With today’s North American release of their fourth studio album, beloved seven-piece, Welsh indie-rockers Los Campesinos! have turned down the fuzz and amped up the sadness on their appropriately titled Hello Sadness. The new album is very obviously the Los Campesinos! we know and love, but with a fuller, more mature sound as they move away from the screeching and preserve that infectiously singable center.
Hello Sadness starts off with “By Your Hand,” which was released as a free download on the band’s webpage in September. Saturated with the choruses and heavy drums Los Campesinos! does oh-so-well, “By Your Hand” is the happiest tune on the record. It practically assaults the listener with the beginning chorus and then moves seamlessly in and out of beautiful choruses, spoken word and lone synth notes. The line “Here it comes, this is the crux, she vomits down my rental tux” has all the silliness of previous songs, in addition to a darker, more sinister undertone that looms throughout the record. Gareth’s voice breaks a little when he sings “remember what your heart is for” the first time. That little break only becomes more pronounced as the album proceeds further and further into the sadness saturating the record.
“Songs About Your Girlfriend” starts off in the same vein as “Knee Deep at ATP” but instead of lapsing into melancholia, it just goes harder on the guitars, making it the heaviest song of the ten. It opens with the most perfect line: “You do not like us ’cause your girlfriend likely does” and only gets better from there. The female vocal harmonies sound much like the ones that make Ra Ra Riot so good.
The new elements from both songs funnel into the absolutely perfect title track “Hello Sadness.” The song piles on layers of sound as each instrument starts one after the other, culminating into a blend of absolutely everyone singing, or playing, or both. The line “It’s only hope that springs eternal, and that’s the reason why this dripping from my broken heart is never running dry” is sung, shouted, said, repeated, and should be blasted from car stereos, from headphones, from rooftops. Lead vocalist Gareth Campesinos! sets the tone for the rest of the record when he spits out “Goodbye courage, hello sadness again.”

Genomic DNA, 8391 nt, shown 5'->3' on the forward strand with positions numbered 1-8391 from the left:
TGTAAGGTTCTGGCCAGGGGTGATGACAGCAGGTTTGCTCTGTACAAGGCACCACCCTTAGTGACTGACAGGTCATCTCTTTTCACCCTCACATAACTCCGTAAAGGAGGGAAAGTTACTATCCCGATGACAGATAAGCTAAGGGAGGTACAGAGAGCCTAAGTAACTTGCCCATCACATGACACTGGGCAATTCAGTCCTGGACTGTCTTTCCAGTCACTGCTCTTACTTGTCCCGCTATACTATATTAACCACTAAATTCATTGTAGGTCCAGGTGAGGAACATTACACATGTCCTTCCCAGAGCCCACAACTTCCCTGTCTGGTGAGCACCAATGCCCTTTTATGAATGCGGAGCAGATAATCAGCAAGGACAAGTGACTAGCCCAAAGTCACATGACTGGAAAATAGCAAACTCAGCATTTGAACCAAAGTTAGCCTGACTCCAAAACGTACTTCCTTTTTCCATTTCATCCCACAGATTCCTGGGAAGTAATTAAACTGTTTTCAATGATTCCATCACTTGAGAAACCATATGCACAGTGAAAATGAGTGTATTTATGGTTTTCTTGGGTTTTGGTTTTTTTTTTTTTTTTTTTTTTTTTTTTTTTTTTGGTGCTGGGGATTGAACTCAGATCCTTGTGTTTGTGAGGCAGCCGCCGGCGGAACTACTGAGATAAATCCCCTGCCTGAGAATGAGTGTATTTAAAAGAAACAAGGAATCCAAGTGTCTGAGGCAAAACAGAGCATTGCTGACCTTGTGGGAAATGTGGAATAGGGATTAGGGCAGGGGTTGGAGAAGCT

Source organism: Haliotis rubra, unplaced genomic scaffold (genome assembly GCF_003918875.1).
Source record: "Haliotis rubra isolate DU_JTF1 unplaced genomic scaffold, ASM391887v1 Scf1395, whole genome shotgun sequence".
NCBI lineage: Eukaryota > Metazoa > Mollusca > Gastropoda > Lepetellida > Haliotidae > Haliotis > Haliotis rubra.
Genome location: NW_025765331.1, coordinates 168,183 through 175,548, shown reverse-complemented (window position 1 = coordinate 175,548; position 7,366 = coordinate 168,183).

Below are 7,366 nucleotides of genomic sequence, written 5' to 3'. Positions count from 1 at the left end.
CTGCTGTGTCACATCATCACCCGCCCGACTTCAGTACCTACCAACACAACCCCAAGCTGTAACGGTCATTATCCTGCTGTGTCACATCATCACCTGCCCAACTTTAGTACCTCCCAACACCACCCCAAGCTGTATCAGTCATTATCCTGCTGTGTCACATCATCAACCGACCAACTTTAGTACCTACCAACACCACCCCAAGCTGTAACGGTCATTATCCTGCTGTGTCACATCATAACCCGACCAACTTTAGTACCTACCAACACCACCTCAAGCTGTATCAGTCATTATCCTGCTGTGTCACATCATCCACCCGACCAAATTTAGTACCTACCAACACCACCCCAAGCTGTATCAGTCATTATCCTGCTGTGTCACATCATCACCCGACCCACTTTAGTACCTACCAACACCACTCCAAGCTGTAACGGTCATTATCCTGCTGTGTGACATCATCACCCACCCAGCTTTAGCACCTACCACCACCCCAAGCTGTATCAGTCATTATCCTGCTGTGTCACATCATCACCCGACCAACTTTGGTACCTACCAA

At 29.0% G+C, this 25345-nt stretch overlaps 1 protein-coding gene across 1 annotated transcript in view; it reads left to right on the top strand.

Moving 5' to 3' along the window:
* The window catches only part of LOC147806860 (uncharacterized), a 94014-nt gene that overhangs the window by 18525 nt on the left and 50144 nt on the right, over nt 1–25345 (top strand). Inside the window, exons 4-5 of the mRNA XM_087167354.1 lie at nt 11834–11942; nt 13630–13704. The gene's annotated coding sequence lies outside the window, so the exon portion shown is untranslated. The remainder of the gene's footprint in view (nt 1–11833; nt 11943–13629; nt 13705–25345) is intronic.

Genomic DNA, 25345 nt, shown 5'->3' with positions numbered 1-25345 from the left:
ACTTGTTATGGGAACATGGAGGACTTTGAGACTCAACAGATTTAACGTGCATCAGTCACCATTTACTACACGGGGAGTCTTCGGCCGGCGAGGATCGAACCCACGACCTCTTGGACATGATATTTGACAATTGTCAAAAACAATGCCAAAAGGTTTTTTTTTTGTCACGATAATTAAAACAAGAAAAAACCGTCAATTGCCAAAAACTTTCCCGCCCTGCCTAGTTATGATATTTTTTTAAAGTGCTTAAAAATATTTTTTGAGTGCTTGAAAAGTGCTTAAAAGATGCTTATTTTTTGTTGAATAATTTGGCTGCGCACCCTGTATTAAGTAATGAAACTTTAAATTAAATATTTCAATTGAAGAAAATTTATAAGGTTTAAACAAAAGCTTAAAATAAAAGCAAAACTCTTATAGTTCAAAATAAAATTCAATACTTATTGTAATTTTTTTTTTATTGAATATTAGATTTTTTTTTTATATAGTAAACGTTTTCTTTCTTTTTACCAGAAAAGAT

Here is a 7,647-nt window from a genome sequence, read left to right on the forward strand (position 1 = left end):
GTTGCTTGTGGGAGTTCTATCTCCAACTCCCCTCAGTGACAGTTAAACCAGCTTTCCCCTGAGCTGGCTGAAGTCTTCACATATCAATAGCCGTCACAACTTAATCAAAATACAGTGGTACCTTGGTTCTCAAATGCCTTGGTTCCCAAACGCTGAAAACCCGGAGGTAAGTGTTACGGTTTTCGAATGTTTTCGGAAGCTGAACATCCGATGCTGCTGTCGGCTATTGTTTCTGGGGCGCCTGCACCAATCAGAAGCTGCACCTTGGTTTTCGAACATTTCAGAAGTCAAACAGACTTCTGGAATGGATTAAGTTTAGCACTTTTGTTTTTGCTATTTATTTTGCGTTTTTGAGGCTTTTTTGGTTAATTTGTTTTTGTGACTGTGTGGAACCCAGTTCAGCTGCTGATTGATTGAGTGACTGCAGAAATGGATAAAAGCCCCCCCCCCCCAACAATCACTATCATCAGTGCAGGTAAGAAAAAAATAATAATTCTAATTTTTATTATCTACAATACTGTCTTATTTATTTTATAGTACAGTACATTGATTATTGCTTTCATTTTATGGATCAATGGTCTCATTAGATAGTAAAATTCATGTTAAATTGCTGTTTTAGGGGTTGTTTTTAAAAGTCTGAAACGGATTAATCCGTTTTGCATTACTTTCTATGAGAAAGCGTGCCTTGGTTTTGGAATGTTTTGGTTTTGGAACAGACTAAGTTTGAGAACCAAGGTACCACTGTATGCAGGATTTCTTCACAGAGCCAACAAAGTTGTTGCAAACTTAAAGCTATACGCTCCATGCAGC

There’s an incessant, pervasive beat that manifests in some form through every song, starting with the clapping in “Life is a Long Time” and the drums in “Every Defeat A Divorce (Three Lions).” The guitars in each song seem like they’re keening with some sort of unpronounceable, profound sorrow. Los Campesinos!’s songwriting talent is shown in the lines “Between my waterfalls and your landslides there’s cartography in every scar” and “You can lead a horse to water, but it won’t drown itself.” Gareth’s lilting melodies in the verses work impossibly well with the multitude of instruments that surround his voice, at times burying it, but always making the song that much more beautiful with every wave of sound.